If you spend time outdoors, chances are you have been bothered by poison ivy, poison oak or poison sumac at some point. Most people are sensitive to the plants' oily sap. The sap is in the root, stems, leaves and fruit of these plants. If it gets on your skin, it causes a blistering skin rash. The rash can range from mild to severe, depending on how much sap gets on your skin and how sensitive you are to it. Problems can also happen if the plants are burned. Airborne sap-coated soot can get into the eyes, nose, throat and respiratory system.
The best way to avoid the rash is to learn what the plants look like and stay away from them. If you come into contact with the plants, wash your skin and clothing right away. If you develop a rash, ask your pharmacist about over-the-counter medicines. For severe rashes, see your doctor.
National Park Service
- Outsmarting Poison Ivy and Other Poisonous Plants (Food and Drug Administration) Available in Spanish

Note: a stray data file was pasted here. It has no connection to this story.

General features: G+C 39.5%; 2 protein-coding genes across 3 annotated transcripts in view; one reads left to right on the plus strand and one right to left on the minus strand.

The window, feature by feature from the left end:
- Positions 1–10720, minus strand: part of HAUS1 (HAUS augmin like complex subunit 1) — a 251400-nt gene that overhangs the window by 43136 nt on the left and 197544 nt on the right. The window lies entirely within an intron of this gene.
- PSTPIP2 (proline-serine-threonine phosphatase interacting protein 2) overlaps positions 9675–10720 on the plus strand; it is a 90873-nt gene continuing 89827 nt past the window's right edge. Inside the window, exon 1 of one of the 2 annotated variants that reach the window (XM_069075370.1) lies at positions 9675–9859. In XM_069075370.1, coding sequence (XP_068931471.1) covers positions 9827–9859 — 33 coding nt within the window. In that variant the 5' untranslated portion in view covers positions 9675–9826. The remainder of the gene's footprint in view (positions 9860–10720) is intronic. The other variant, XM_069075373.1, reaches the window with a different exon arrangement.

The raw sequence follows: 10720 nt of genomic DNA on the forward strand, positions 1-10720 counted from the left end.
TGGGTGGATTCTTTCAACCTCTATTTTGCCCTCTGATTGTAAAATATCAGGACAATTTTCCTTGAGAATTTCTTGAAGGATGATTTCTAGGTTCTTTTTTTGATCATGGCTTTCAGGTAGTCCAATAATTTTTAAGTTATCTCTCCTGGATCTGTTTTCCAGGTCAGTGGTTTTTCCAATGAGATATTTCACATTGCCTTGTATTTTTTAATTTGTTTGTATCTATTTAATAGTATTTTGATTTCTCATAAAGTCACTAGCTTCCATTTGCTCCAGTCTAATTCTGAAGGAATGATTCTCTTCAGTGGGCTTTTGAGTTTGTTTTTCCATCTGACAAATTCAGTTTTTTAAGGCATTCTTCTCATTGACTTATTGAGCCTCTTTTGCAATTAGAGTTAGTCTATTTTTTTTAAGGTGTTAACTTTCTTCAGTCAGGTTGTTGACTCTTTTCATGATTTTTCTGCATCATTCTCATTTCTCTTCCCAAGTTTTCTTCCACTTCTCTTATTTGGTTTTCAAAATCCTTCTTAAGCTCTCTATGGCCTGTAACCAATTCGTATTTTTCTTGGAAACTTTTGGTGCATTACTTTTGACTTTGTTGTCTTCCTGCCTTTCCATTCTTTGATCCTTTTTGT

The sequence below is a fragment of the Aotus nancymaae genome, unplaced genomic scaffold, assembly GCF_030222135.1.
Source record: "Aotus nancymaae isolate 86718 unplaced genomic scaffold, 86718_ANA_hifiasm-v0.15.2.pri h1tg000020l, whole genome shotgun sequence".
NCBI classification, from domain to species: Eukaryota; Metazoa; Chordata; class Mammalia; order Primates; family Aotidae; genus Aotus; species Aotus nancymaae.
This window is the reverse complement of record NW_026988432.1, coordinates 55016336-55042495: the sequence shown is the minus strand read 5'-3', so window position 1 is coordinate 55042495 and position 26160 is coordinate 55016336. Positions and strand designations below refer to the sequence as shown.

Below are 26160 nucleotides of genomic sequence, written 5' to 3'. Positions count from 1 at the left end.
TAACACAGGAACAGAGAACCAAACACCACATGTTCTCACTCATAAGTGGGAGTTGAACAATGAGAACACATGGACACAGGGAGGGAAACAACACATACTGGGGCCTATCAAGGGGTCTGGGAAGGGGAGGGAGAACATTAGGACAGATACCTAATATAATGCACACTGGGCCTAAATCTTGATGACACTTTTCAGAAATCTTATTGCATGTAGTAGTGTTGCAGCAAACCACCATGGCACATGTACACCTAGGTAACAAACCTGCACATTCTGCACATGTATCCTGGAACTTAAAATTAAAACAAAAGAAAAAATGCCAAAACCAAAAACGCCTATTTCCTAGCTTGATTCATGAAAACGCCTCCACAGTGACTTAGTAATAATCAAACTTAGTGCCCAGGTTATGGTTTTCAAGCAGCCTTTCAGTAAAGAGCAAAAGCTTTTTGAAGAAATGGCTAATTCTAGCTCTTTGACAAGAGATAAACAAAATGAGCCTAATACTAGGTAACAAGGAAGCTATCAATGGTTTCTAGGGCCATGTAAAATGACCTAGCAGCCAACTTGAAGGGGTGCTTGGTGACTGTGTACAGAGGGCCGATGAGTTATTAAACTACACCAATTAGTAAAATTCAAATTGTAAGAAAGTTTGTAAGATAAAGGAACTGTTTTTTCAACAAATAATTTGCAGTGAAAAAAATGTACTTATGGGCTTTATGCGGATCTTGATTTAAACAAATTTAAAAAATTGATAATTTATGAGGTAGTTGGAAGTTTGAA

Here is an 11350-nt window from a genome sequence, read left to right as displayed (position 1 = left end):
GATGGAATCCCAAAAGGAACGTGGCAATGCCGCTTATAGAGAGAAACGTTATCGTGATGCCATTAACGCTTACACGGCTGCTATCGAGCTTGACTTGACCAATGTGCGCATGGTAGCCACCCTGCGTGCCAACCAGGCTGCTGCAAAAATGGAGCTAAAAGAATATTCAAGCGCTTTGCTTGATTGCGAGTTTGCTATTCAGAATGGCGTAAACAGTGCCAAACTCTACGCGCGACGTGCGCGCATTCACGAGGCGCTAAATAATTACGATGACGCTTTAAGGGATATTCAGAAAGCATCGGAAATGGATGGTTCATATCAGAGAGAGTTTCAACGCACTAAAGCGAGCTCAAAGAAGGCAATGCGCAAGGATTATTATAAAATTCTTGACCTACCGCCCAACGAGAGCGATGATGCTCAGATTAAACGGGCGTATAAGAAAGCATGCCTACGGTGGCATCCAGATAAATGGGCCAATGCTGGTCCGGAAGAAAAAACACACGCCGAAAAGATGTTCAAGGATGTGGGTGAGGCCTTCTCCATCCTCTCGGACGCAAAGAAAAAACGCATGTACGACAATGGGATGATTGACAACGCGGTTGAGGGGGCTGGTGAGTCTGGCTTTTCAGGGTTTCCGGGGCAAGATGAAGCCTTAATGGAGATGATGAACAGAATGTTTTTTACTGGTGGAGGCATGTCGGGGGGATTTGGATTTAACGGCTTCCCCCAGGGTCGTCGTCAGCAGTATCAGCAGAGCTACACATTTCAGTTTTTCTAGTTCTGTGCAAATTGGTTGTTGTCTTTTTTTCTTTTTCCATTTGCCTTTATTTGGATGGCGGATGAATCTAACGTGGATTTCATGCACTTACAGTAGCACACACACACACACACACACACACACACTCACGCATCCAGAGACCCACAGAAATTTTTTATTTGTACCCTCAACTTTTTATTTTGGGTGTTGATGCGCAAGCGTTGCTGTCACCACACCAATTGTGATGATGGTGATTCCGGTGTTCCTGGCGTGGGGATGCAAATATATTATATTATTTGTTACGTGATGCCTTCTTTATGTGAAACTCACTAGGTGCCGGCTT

- Poison Ivy (American Academy of Family Physicians) Available in Spanish
- Poison Ivy Dermatitis (American Osteopathic College of Dermatology)
- Poison Ivy Rash (Mayo Foundation for Medical Education and Research)
- Poison Ivy, Oak, and Sumac (American Academy of Dermatology)
- Poisonous Plants (National Institute for Occupational Safety and Health)
- Poison Ivy, Oak and Sumac Rashes Can Be Serious (04/23/2015, HealthDay)
Pictures & Photographs
- Poison Ivy, Oak, and Sumac (Logical Images)
Journal ArticlesReferences and abstracts from MEDLINE/PubMed (National Library of Medicine)
- Find a Dermatologist (American Academy of Dermatology)
- Poison Ivy (Children's Hospital Boston)